Popular mechanics; Courtesy Craftsman
If you have a yard and live in a treed area and the seasons change, leaves are an inescapable reality, which means raking is an unavoidable (and often dreaded) chore. A good leaf rake can help you finish this job quickly and conveniently with minimal back strain.
Best Leaf Rakes
The Expert: I have been involved in building, maintaining and renovating homes for over 30 years. I owned a maintenance and construction business with my husband for nearly 20 years, and we’re both avid do-it-yourselfers as well. I love my home – a repairman built in the 1800s that’s located in a rural mountainous area of Pennsylvania – but it can involve a lot of upkeep and maintenance, especially in the fall when our large yard is covered in an endless avalanche of leaves. Over the years I have used a wide variety of rakes and other tools and equipment to remove leaves. I prefer lightweight rakes with the widest heads available to help me get this task done as quickly as possible without unnecessary pain or strain.
What to consider
Leaf rakes have a series of long, fine tines that are usually constructed in a triangular or fan-shaped arrangement. In some cases these may be lined up in a straight, cohesive row resembling a comb, although rakes with this configuration are often classified as garden rakes.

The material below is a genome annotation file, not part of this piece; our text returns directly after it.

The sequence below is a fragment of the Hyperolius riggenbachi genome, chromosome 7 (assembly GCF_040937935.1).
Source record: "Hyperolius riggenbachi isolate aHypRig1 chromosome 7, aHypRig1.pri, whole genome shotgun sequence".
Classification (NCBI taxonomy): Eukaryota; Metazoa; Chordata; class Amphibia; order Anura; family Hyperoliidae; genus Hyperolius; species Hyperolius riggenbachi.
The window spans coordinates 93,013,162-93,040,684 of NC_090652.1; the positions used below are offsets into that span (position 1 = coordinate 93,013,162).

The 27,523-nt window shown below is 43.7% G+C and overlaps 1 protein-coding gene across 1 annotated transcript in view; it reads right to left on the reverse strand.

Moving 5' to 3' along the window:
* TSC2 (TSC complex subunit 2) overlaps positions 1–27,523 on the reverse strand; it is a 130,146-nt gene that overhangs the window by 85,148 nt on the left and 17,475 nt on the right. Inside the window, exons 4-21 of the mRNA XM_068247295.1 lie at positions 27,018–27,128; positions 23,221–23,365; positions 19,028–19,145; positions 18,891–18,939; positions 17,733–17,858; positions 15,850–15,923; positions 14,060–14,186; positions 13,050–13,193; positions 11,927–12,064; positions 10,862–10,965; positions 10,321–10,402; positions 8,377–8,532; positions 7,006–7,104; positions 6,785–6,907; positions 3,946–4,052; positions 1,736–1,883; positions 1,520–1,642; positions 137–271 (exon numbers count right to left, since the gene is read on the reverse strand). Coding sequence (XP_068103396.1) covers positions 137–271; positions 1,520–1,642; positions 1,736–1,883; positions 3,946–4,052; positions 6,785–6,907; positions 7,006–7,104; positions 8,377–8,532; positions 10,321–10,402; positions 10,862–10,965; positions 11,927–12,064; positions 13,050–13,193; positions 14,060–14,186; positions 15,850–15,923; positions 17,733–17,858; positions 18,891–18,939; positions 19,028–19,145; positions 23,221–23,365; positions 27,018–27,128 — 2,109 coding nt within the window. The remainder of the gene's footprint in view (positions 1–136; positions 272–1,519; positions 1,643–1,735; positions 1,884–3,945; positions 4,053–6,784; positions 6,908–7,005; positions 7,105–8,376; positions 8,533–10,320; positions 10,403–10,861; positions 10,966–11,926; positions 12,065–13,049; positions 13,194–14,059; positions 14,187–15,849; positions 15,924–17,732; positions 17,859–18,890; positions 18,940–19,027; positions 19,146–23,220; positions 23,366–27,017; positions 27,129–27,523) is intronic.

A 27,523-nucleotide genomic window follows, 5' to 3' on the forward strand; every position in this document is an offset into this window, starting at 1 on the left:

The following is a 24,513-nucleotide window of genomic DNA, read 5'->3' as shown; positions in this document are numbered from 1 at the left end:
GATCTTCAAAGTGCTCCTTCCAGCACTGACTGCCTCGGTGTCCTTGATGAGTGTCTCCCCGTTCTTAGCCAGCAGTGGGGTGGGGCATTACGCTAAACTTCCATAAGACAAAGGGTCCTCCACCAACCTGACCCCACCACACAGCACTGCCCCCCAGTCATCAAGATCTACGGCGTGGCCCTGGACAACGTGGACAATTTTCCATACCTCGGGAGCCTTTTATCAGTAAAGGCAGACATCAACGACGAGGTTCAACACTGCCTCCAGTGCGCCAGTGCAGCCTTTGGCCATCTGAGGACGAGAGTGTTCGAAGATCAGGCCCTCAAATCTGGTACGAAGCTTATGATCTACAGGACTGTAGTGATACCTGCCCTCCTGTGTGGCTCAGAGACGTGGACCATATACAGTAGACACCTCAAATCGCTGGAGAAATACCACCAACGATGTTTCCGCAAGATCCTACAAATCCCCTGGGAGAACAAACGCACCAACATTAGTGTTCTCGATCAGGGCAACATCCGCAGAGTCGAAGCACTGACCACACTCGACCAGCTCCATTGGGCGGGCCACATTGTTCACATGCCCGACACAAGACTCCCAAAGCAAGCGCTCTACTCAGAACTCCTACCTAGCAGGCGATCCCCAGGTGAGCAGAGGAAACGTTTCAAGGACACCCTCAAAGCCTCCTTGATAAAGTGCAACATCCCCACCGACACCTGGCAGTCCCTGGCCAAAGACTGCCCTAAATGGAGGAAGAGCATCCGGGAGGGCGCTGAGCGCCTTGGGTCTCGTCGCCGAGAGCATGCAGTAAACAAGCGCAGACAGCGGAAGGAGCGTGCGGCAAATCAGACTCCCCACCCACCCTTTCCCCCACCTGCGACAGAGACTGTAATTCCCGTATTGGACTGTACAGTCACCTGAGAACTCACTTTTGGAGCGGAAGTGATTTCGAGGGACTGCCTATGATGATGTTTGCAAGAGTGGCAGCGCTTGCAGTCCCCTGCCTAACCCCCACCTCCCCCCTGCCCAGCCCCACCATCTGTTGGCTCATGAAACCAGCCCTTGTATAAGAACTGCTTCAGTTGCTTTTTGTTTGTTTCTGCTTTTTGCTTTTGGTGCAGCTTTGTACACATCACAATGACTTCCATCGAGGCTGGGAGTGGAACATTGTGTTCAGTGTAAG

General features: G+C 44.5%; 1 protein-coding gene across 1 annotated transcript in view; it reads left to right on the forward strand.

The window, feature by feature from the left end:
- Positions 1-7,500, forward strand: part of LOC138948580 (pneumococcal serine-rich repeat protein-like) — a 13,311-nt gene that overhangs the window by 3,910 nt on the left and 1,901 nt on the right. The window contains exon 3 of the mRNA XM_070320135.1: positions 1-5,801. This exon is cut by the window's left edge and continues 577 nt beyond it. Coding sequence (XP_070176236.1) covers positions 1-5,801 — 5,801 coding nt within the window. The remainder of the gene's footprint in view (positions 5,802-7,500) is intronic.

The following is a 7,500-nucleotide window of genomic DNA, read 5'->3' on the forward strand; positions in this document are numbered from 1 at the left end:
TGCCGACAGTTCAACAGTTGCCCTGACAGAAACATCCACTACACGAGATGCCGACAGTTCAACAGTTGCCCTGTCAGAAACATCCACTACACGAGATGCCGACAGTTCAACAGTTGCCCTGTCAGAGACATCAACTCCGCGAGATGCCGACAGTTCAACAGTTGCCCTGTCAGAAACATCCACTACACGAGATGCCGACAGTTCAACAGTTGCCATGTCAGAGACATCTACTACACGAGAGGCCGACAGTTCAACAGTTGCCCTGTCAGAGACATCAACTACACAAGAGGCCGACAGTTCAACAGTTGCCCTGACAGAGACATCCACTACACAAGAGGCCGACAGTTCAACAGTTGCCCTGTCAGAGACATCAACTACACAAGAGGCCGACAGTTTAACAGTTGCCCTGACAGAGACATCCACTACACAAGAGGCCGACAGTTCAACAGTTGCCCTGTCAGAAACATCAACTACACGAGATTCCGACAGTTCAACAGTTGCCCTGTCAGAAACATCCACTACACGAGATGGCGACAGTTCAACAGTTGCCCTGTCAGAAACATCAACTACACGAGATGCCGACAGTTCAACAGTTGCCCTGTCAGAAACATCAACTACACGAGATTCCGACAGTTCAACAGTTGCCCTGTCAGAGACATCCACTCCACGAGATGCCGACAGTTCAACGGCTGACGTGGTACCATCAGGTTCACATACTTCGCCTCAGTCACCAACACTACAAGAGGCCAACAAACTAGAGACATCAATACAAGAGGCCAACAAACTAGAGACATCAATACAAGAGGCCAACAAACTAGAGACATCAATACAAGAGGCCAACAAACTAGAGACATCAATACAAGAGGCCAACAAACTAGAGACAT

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You will sometimes see the terms “lawn rake” and “leaf rake” used interchangeably, and some rakes are advertised as a dual purpose combination, but a leaf rake, as the name suggests, is specifically intended for collect leaves and light materials. , as opposed to branches, stones and other garden materials.
When buying leaf rakes, pay attention to the materials. Fiberglass or aluminum rakes tend to weigh less, while steel models offer longer-lasting durability and plastic options won’t rust.
It is also important to consider the size of the rake, including the length of the handle and the width of the fan-shaped end of the rake, called the head. Longer, wider rakes allow you to clear a larger area faster, but these larger rakes are often heavier and require more effort to manage. Rakes with smaller heads – narrower than about 10 inches – are ideal for cleaning hard-to-reach places.
To avoid back pain, make sure the handle is long enough that you don’t bend over to use your rake. As a general rule, the handle should reach at least chin height, and even better if it reaches your eyebrows or forehead. Some rakes have adjustable handles that you can adjust to the height that works best for you. This is especially handy if several people of different heights are sharing the rake.
How We Rated Leaf Rakes
In evaluating a wide variety of leaf rakes, I relied on personal experience. My home sits on over an acre of land which has lots of trees, so I’ve had lots of hands-on time with many different types of leaf rakes. In making these selections, I consulted manufacturers’ listings for relevant specifications related to materials, handle and head size, and weight. I also collected feedback from thousands of reviewers on Lowe’s, The Home Depot, and other retail sites. After reviewing all of this information, I picked these 10 models as recommendations for the best leaf rakes.